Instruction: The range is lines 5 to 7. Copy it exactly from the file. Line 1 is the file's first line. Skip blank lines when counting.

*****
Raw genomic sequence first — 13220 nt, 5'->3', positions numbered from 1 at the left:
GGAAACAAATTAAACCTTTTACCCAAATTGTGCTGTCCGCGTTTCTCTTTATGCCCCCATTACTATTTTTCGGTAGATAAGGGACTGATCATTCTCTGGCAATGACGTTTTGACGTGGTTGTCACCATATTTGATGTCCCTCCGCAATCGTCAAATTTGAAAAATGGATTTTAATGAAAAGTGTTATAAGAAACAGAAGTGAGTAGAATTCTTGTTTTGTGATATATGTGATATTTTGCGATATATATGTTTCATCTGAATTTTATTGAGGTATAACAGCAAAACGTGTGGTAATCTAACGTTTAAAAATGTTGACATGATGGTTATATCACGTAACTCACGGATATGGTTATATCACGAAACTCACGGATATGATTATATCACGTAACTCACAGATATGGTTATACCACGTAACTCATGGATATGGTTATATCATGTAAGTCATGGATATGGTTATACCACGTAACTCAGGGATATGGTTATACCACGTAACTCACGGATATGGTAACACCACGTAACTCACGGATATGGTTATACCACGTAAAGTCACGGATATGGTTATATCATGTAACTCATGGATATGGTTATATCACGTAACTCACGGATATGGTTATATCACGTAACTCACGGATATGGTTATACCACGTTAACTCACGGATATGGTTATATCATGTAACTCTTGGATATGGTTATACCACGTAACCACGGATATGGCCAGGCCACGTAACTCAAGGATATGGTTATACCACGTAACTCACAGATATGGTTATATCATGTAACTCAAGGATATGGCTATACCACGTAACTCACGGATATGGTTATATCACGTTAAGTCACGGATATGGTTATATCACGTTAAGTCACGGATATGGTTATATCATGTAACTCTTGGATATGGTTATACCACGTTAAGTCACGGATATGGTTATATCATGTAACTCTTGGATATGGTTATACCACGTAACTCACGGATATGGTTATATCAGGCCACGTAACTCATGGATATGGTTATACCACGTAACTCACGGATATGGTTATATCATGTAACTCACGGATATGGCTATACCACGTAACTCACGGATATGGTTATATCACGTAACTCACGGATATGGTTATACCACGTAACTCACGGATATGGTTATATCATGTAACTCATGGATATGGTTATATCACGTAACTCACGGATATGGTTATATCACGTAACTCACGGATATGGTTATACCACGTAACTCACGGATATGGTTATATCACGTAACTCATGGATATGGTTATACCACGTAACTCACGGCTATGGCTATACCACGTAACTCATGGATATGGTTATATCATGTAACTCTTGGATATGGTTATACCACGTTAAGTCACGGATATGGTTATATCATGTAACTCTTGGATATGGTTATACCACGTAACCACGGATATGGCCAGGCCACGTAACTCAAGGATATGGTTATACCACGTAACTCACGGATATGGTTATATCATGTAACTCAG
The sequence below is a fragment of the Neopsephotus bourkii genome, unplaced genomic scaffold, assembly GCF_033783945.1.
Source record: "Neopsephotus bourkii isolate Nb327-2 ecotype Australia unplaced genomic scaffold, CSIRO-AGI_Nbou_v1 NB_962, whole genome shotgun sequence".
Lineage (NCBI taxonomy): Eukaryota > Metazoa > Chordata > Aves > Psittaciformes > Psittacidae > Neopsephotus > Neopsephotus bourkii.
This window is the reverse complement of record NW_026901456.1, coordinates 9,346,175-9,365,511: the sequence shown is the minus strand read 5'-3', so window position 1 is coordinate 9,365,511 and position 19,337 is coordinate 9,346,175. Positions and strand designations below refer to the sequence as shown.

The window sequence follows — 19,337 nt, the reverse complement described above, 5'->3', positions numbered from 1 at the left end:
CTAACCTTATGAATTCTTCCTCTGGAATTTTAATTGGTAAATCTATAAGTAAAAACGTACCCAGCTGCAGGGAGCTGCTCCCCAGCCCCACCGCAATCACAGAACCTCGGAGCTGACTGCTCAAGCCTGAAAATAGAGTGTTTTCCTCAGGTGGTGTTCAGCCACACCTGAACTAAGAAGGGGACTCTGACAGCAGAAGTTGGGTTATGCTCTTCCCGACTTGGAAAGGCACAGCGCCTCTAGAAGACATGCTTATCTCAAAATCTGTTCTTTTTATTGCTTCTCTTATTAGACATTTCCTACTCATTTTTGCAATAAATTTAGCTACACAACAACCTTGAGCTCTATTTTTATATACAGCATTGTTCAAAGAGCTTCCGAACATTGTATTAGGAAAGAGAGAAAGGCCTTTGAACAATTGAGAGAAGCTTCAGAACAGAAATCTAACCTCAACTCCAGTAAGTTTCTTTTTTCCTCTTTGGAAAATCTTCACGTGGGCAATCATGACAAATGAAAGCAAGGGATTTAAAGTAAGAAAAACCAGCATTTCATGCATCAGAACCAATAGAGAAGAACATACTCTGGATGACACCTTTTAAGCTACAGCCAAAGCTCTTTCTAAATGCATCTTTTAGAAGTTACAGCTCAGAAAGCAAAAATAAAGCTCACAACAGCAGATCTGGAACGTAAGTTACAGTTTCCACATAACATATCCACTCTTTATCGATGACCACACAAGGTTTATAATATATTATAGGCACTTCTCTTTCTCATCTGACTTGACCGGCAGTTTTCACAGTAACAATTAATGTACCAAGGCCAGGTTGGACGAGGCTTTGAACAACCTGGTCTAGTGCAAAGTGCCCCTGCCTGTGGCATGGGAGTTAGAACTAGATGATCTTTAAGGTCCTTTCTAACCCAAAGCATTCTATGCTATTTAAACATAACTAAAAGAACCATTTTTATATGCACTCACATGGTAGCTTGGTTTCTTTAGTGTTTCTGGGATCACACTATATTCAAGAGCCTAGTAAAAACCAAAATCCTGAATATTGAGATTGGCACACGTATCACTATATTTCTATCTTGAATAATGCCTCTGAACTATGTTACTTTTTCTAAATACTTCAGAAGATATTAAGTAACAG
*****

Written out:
Lineage (NCBI taxonomy): Eukaryota > Metazoa > Chordata > Aves > Psittaciformes > Psittacidae > Neopsephotus > Neopsephotus bourkii.
This window is the reverse complement of record NW_026901456.1, coordinates 9,346,175-9,365,511: the sequence shown is the minus strand read 5'-3', so window position 1 is coordinate 9,365,511 and position 19,337 is coordinate 9,346,175. Positions and strand designations below refer to the sequence as shown.

The window sequence follows — 19,337 nt, the reverse complement described above, 5'->3', positions numbered from 1 at the left end: